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Pet Sins March 2003

Movie Review: Monsoon Wedding

Mira Nair's 2001 film Monsoon Wedding revolves around a Punjabi family's boisterous wedding preparations in Delhi. Winner of the Golden Lion at the Venice International Film Festival, the visually sumptuous feature was dubbed "Delhi deluge of of color and movement" in Senses of Cinema.

The titular wedding is an arranged marriage between Aditi Verma, a New Delhi woman, and Hermant, a Houston-based Indian engineer. Contrary to Western stereotypes of the virgin Asian bride who enters obediently into a loveless marriage, Aditi is a woman with a full-fledged sexuality. She remains passionately involved with her married ex-boyfriend throughout the wedding preparations, but eventually comes clean with her betrothed husband. Aditi and Hermant develop a genuine passion for each other on their wedding day.

Making movies about independent women who determine their own fates is not new to Mira Nair, but Monsoon Wedding takes a new approach with the subject matter - seriousness mixed with humour.

Nair turns male condescension towards women is on its head for comic effect. Wedding planner P.K. Dubey attempts to explain the email address on his business card to the Verma's house maid, "...the mail that comes through the computer", only to be told by the domestic help, "Email? Yes, I know...". Dubey returns home to his mother, who scolds him "I told you that stock was going to go up. You thought your old mother knew nothing about the stock market?..."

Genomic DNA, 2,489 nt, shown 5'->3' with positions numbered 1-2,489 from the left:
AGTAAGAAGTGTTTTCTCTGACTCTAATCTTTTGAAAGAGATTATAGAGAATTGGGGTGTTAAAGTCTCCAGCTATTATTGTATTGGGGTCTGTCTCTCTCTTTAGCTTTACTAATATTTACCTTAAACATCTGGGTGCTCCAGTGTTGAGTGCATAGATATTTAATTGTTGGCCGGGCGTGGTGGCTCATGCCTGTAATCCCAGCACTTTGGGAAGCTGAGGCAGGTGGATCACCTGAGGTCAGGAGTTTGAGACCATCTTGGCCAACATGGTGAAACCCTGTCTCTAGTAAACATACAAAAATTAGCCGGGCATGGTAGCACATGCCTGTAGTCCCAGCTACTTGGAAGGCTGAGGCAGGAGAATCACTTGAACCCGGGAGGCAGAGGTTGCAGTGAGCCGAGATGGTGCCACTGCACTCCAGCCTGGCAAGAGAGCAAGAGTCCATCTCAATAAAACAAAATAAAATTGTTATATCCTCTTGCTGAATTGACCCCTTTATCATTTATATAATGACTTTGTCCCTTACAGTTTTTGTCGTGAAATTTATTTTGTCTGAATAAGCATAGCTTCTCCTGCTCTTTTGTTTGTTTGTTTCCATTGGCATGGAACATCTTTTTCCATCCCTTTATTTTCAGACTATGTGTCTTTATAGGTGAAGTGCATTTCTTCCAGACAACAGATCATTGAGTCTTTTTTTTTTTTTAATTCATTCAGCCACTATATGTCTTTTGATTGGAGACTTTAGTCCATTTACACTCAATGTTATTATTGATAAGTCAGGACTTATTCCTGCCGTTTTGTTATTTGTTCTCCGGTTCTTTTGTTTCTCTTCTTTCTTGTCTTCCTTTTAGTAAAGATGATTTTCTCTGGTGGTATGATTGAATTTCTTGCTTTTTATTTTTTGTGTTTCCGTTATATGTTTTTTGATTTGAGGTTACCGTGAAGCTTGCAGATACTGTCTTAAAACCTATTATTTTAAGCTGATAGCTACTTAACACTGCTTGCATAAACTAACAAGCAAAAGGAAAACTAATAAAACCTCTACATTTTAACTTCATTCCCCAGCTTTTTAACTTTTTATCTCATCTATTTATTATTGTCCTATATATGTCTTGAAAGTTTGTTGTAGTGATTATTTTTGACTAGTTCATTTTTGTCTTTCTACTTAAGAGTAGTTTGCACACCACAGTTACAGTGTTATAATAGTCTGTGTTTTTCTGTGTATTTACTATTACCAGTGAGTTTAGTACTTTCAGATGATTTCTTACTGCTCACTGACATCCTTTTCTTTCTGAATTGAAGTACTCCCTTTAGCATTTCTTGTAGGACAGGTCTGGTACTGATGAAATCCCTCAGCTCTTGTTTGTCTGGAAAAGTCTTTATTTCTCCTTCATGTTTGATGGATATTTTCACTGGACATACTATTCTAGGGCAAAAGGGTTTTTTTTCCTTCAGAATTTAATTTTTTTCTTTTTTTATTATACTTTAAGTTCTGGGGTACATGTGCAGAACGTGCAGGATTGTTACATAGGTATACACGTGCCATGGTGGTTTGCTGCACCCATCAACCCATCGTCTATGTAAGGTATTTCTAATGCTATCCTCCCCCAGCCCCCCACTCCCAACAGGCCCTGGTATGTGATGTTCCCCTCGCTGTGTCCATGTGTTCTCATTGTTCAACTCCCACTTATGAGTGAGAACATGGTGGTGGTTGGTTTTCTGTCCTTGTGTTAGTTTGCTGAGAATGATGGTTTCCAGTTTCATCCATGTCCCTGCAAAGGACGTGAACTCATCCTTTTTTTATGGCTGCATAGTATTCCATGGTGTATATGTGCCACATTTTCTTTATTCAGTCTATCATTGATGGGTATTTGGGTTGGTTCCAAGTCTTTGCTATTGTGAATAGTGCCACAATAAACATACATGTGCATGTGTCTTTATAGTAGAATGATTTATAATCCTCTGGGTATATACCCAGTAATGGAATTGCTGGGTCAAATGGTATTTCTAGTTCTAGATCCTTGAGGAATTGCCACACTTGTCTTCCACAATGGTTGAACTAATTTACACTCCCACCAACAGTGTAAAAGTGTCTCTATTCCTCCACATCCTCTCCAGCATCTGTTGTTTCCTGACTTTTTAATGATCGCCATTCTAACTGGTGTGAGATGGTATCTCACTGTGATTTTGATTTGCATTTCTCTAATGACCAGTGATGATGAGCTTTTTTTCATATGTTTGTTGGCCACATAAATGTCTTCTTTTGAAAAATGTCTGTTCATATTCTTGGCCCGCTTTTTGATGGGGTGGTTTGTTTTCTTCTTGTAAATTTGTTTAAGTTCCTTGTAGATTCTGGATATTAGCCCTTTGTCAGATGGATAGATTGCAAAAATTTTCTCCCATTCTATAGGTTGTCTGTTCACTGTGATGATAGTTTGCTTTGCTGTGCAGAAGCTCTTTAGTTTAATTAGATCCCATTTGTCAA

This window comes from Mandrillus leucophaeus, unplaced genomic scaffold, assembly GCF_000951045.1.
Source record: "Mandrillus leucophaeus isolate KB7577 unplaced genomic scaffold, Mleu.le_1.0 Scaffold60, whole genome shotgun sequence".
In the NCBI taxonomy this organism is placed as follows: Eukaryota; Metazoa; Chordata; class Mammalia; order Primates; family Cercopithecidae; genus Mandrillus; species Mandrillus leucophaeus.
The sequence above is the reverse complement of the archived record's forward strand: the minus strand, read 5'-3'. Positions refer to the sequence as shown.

Meanwhile, Aditi's cousin Ria struggles to confront her past abuser - Varun, a close family friend who has molested her in her childhood. Ria turns from victim to victor when she bravely interrupts Varun's attempts to molest a younger cousin Alia, exposing the child molester to the family's elders.

Nair's female characters, from the bride to the house maid, are women with a mind of their own. The characters, with all their imperfections, are 3-dimensional portrayals of real Asian women, a refreshing alternative to the 2-dimensional eye-candy treatment of Asian women in Western cinema.

Monsoon Wedding's characters go beyond merely contradicting stereotypes of women. Mira Nair's new film actively challeges the assumptions often made about Asian women and Asian society. The character of Aditi shows that independent female sexuality and arranged marriages are not necessarily mutually exclusive. Monsoon Wedding also illustrates the possibility that Asian arranged marriages are not always the passionless, unromantic unions that some condescending Westerners imagine them to be.